Six attorneys rejected from civil service positions at the Justice Department filed a lawsuit today against former Attorney General Alberto Gonzales and three other top officials for allegedly violating their rights by taking politics into consideration in the hiring process.
The suit is an attempt to hold top officials accountable for the hiring scandal that ultimately led to Gonzales' resignation last year, said Daniel Metcalfe, attorney for the plaintiffs who is also executive director of the Collaboration on Government Secrecy at American University's Washington College of Law.
"My clients wish that they hadn't had to bring this lawsuit -- they would have greatly preferred to be working inside the Justice Department, where by all rights they deserved to be, defending the government in court rather than standing as victimized examples of government wrongdoing," said Metcalfe, a former longtime Justice Department official.
One of the rejected attorneys -- Sean Gerlich -- first filed suit against the department in June. Today's amended complaint, filed in the U.S. District Court for the District of Columbia, broadens the suit to include Gonzales; Monica Goodling, former White House Liaison; Michael Elston, former chief of staff to then-Deputy Attorney General Paul McNulty; and Esther McDonald, a former member of the Honors Program Screening Committee.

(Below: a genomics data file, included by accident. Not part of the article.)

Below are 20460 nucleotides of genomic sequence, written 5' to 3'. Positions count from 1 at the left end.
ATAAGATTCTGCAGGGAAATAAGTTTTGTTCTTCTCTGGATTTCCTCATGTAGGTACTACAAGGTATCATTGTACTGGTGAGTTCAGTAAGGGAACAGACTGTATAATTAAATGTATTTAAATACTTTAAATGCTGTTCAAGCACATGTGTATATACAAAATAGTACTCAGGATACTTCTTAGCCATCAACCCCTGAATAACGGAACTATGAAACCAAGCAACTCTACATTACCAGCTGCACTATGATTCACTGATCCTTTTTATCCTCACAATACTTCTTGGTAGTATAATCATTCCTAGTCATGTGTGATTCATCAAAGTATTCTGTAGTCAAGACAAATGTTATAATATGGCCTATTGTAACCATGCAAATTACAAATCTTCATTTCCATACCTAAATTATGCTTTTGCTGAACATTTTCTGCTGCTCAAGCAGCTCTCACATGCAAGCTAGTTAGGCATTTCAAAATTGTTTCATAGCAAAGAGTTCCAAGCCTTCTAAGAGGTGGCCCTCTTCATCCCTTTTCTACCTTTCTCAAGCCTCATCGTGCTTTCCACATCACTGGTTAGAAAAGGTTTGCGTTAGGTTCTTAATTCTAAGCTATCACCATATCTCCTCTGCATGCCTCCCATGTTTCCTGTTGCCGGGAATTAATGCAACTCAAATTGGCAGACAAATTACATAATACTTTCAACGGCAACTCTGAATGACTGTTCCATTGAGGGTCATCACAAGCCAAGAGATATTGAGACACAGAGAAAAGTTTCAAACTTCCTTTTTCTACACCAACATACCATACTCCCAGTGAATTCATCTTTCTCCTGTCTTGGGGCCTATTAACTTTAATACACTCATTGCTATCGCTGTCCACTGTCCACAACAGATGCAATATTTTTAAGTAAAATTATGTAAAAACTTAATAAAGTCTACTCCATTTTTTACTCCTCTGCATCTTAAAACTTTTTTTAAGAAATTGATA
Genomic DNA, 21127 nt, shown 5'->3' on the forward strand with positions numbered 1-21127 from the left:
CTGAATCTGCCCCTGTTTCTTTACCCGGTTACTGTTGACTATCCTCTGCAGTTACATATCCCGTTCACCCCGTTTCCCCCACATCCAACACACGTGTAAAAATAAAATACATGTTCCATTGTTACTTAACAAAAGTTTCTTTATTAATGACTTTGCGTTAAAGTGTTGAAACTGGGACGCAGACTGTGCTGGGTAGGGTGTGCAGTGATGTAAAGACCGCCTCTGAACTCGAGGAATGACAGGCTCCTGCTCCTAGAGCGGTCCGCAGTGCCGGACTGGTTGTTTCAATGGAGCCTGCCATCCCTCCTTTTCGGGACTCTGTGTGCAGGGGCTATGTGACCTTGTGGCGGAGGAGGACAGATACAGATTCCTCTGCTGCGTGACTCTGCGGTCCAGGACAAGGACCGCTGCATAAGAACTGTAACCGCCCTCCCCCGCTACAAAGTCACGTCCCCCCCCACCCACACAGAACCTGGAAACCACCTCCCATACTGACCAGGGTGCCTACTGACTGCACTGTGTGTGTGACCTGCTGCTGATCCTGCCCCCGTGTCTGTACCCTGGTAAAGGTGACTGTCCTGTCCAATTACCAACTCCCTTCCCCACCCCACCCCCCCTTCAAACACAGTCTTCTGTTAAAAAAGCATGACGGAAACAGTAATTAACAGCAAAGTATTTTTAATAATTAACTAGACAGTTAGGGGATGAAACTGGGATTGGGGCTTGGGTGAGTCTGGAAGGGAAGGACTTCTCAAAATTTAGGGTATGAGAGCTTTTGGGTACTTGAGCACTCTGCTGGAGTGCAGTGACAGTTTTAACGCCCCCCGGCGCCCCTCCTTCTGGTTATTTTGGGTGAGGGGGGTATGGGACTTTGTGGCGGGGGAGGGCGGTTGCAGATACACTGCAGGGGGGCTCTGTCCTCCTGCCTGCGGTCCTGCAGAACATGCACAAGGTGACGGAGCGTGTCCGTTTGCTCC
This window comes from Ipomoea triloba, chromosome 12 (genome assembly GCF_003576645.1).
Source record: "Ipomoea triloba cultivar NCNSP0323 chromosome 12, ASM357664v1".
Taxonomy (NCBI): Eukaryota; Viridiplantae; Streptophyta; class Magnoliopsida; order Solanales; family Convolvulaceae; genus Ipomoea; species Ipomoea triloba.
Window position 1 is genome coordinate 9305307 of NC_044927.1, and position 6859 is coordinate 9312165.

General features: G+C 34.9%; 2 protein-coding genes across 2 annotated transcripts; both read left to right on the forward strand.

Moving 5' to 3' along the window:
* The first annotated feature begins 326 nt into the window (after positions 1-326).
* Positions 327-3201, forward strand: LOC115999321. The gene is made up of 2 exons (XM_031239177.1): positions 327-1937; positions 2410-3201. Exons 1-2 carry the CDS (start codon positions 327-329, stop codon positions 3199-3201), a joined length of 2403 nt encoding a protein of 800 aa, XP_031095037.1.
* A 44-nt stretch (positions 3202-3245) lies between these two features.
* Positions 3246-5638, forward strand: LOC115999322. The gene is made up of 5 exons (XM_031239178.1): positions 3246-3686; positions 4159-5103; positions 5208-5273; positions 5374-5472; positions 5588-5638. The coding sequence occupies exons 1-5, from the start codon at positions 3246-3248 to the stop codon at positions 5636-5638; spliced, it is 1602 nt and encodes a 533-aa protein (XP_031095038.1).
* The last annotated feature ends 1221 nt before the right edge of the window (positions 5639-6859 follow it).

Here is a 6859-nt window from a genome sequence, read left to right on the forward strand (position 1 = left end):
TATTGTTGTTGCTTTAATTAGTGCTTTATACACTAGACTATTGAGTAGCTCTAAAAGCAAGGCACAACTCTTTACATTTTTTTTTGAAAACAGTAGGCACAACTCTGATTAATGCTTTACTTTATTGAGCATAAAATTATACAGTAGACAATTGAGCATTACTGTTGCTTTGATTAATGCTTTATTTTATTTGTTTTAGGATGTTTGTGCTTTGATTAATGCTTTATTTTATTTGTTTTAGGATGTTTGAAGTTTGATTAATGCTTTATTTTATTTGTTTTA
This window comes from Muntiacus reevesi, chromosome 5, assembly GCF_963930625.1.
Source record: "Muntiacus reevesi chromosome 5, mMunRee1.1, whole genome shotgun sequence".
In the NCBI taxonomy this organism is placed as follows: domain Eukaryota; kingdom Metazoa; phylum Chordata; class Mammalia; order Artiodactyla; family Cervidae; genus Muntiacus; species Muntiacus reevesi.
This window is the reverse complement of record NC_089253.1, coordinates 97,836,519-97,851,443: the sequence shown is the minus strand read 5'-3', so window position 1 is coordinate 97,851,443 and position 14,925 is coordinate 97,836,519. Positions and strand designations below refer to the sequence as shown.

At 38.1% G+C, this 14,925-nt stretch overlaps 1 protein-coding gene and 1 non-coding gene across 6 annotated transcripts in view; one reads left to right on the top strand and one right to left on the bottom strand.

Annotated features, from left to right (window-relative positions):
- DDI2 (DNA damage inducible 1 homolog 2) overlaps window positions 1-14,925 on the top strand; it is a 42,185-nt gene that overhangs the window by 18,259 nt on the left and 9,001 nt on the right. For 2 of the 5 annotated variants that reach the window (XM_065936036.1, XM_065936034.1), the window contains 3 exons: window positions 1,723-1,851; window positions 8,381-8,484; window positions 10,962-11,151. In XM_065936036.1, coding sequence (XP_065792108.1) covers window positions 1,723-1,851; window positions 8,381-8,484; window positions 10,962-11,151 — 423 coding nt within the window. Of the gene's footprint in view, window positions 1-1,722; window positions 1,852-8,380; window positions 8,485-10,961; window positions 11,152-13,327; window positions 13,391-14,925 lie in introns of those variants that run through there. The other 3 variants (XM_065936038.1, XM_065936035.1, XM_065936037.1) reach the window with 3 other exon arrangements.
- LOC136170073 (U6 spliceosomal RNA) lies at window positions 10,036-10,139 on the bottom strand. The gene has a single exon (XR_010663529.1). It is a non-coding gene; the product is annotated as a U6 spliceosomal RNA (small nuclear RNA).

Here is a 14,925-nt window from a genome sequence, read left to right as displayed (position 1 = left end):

In it, the attorneys allege that top officials violated the applicants' privacy and due process through the politicized hiring process in the Honors Program and Summer Law Intern Program.
The suit alleges that in vetting candidates' political affiliations -- in part by Googling their names in connection with any political activity -- the officials violated privacy rules requiring that applicants' files maintain no additional information about the individuals' political activity. The department's failure to fully address this "reveal defendant Department of Justice's utterly unredeemable obliviousness to its legal obligations, and its remarkably recidivistic failures to meet them, in the first place," the complaint states.
The suit also argues that a wholesale shift in taking political ideology into account in hiring for the civil service positions violated the applicants' constitutional rights. "This was an extraordinary, and uniquely successful, conspiracy to achieve political results that required the gross deprivation of hundreds of individuals' constitutional rights...for which defendant Gonzales was legally most responsible," the complaint states.
Goodling's attorneys, led by John Dowd, issued a statement calling the suit a public relations ploy without merit and nothing to do with the issues Goodling was involved with. "We have no idea why the six plaintiffs in this case were not selected for the Department's extraordinarily competitive Honors Program and Summer Law Intern Programs, except that it had nothing to do with Monica Goodling — a fact that the evidence will bear out in court," they wrote.
Elston's attorney, Bob Driscoll and the Justice Department declined comment. Calls to McDonald and Gonzales' attorney were not immediately returned.